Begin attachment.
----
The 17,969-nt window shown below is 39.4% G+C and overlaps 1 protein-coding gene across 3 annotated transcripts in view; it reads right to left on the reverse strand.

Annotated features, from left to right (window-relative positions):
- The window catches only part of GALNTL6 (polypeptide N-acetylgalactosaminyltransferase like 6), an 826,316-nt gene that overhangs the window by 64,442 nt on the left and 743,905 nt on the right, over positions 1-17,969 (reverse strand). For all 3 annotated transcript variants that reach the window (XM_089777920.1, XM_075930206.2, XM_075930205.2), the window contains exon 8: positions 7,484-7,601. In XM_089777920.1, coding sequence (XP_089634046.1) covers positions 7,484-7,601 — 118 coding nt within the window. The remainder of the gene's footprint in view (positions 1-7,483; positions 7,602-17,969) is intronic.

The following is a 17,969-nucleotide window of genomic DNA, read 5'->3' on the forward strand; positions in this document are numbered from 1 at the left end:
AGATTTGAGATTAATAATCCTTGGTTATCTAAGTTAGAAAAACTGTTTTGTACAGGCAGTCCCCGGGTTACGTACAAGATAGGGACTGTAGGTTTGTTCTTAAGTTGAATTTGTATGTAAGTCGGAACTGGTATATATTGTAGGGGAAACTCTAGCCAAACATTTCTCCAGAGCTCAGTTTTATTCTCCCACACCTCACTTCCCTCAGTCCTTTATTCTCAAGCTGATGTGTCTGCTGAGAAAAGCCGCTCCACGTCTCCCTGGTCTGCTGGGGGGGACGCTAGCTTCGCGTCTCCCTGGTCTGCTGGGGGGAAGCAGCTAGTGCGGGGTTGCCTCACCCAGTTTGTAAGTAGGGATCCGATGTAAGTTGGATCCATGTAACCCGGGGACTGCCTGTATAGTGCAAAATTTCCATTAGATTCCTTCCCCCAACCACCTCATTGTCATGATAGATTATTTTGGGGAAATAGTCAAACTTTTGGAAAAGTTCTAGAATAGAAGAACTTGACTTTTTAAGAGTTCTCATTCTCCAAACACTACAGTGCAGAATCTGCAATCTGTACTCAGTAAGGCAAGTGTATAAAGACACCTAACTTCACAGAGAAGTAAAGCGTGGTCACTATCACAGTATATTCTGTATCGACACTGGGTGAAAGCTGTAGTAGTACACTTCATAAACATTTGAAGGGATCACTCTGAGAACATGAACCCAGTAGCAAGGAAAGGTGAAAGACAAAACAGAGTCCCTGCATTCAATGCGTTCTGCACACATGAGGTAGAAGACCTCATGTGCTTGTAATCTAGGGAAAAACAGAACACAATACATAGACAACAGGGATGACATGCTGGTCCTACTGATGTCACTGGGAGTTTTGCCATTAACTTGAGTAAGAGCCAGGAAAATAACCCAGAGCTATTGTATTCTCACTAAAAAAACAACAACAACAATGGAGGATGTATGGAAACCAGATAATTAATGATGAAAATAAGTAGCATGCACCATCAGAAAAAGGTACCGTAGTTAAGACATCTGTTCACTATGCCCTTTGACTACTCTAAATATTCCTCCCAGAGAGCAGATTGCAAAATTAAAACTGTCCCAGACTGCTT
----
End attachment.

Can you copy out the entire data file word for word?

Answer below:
The 17,969-nt window shown below is 39.4% G+C and overlaps 1 protein-coding gene across 3 annotated transcripts in view; it reads right to left on the reverse strand.

Annotated features, from left to right (window-relative positions):
- The window catches only part of GALNTL6 (polypeptide N-acetylgalactosaminyltransferase like 6), an 826,316-nt gene that overhangs the window by 64,442 nt on the left and 743,905 nt on the right, over positions 1-17,969 (reverse strand). For all 3 annotated transcript variants that reach the window (XM_089777920.1, XM_075930206.2, XM_075930205.2), the window contains exon 8: positions 7,484-7,601. In XM_089777920.1, coding sequence (XP_089634046.1) covers positions 7,484-7,601 — 118 coding nt within the window. The remainder of the gene's footprint in view (positions 1-7,483; positions 7,602-17,969) is intronic.

The following is a 17,969-nucleotide window of genomic DNA, read 5'->3' on the forward strand; positions in this document are numbered from 1 at the left end:
AGATTTGAGATTAATAATCCTTGGTTATCTAAGTTAGAAAAACTGTTTTGTACAGGCAGTCCCCGGGTTACGTACAAGATAGGGACTGTAGGTTTGTTCTTAAGTTGAATTTGTATGTAAGTCGGAACTGGTATATATTGTAGGGGAAACTCTAGCCAAACATTTCTCCAGAGCTCAGTTTTATTCTCCCACACCTCACTTCCCTCAGTCCTTTATTCTCAAGCTGATGTGTCTGCTGAGAAAAGCCGCTCCACGTCTCCCTGGTCTGCTGGGGGGGACGCTAGCTTCGCGTCTCCCTGGTCTGCTGGGGGGAAGCAGCTAGTGCGGGGTTGCCTCACCCAGTTTGTAAGTAGGGATCCGATGTAAGTTGGATCCATGTAACCCGGGGACTGCCTGTATAGTGCAAAATTTCCATTAGATTCCTTCCCCCAACCACCTCATTGTCATGATAGATTATTTTGGGGAAATAGTCAAACTTTTGGAAAAGTTCTAGAATAGAAGAACTTGACTTTTTAAGAGTTCTCATTCTCCAAACACTACAGTGCAGAATCTGCAATCTGTACTCAGTAAGGCAAGTGTATAAAGACACCTAACTTCACAGAGAAGTAAAGCGTGGTCACTATCACAGTATATTCTGTATCGACACTGGGTGAAAGCTGTAGTAGTACACTTCATAAACATTTGAAGGGATCACTCTGAGAACATGAACCCAGTAGCAAGGAAAGGTGAAAGACAAAACAGAGTCCCTGCATTCAATGCGTTCTGCACACATGAGGTAGAAGACCTCATGTGCTTGTAATCTAGGGAAAAACAGAACACAATACATAGACAACAGGGATGACATGCTGGTCCTACTGATGTCACTGGGAGTTTTGCCATTAACTTGAGTAAGAGCCAGGAAAATAACCCAGAGCTATTGTATTCTCACTAAAAAAACAACAACAACAATGGAGGATGTATGGAAACCAGATAATTAATGATGAAAATAAGTAGCATGCACCATCAGAAAAAGGTACCGTAGTTAAGACATCTGTTCACTATGCCCTTTGACTACTCTAAATATTCCTCCCAGAGAGCAGATTGCAAAATTAAAACTGTCCCAGACTGCTT